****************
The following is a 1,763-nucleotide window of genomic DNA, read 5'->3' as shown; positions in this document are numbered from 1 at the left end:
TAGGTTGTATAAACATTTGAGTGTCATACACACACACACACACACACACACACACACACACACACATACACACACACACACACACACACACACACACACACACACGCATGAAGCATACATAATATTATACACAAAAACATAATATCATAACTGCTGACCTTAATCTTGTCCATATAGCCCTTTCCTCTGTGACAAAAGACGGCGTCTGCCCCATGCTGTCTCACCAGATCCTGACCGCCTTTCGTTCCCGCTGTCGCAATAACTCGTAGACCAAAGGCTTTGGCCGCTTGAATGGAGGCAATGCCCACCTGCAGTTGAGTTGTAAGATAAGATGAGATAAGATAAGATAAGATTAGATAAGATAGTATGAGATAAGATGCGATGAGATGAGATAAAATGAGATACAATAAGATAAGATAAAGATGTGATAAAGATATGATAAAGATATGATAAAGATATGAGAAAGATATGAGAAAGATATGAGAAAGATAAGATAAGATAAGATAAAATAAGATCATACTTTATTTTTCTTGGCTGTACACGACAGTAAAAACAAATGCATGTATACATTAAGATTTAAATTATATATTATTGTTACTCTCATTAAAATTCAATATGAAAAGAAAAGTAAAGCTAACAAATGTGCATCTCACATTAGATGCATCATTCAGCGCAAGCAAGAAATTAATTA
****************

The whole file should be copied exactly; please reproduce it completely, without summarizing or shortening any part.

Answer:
The following is a 1,763-nucleotide window of genomic DNA, read 5'->3' as shown; positions in this document are numbered from 1 at the left end:
TAGGTTGTATAAACATTTGAGTGTCATACACACACACACACACACACACACACACACACACACACATACACACACACACACACACACACACACACACACACACACGCATGAAGCATACATAATATTATACACAAAAACATAATATCATAACTGCTGACCTTAATCTTGTCCATATAGCCCTTTCCTCTGTGACAAAAGACGGCGTCTGCCCCATGCTGTCTCACCAGATCCTGACCGCCTTTCGTTCCCGCTGTCGCAATAACTCGTAGACCAAAGGCTTTGGCCGCTTGAATGGAGGCAATGCCCACCTGCAGTTGAGTTGTAAGATAAGATGAGATAAGATAAGATAAGATTAGATAAGATAGTATGAGATAAGATGCGATGAGATGAGATAAAATGAGATACAATAAGATAAGATAAAGATGTGATAAAGATATGATAAAGATATGATAAAGATATGAGAAAGATATGAGAAAGATATGAGAAAGATAAGATAAGATAAGATAAAATAAGATCATACTTTATTTTTCTTGGCTGTACACGACAGTAAAAACAAATGCATGTATACATTAAGATTTAAATTATATATTATTGTTACTCTCATTAAAATTCAATATGAAAAGAAAAGTAAAGCTAACAAATGTGCATCTCACATTAGATGCATCATTCAGCGCAAGCAAGAAATTAATTA